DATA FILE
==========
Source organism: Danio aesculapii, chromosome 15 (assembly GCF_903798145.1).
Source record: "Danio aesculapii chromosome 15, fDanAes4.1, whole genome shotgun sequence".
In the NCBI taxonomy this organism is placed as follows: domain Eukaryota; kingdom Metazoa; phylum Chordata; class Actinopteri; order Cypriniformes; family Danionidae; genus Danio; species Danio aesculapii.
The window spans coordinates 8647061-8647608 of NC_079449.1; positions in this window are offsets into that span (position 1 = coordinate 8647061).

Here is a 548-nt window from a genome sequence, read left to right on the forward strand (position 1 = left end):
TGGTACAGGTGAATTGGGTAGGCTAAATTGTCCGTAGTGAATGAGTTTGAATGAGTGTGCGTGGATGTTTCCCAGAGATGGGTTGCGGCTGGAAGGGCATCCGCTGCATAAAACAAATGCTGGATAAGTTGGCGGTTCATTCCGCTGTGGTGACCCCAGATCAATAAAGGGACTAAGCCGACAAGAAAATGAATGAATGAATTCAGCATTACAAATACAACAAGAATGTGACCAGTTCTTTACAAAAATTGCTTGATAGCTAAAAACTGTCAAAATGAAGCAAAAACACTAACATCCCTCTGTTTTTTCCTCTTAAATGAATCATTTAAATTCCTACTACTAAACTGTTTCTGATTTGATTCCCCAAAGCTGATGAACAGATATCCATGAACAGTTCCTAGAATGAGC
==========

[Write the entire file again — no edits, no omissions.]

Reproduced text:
Source organism: Danio aesculapii, chromosome 15 (assembly GCF_903798145.1).
Source record: "Danio aesculapii chromosome 15, fDanAes4.1, whole genome shotgun sequence".
In the NCBI taxonomy this organism is placed as follows: domain Eukaryota; kingdom Metazoa; phylum Chordata; class Actinopteri; order Cypriniformes; family Danionidae; genus Danio; species Danio aesculapii.
The window spans coordinates 8647061-8647608 of NC_079449.1; positions in this window are offsets into that span (position 1 = coordinate 8647061).

Here is a 548-nt window from a genome sequence, read left to right on the forward strand (position 1 = left end):
TGGTACAGGTGAATTGGGTAGGCTAAATTGTCCGTAGTGAATGAGTTTGAATGAGTGTGCGTGGATGTTTCCCAGAGATGGGTTGCGGCTGGAAGGGCATCCGCTGCATAAAACAAATGCTGGATAAGTTGGCGGTTCATTCCGCTGTGGTGACCCCAGATCAATAAAGGGACTAAGCCGACAAGAAAATGAATGAATGAATTCAGCATTACAAATACAACAAGAATGTGACCAGTTCTTTACAAAAATTGCTTGATAGCTAAAAACTGTCAAAATGAAGCAAAAACACTAACATCCCTCTGTTTTTTCCTCTTAAATGAATCATTTAAATTCCTACTACTAAACTGTTTCTGATTTGATTCCCCAAAGCTGATGAACAGATATCCATGAACAGTTCCTAGAATGAGC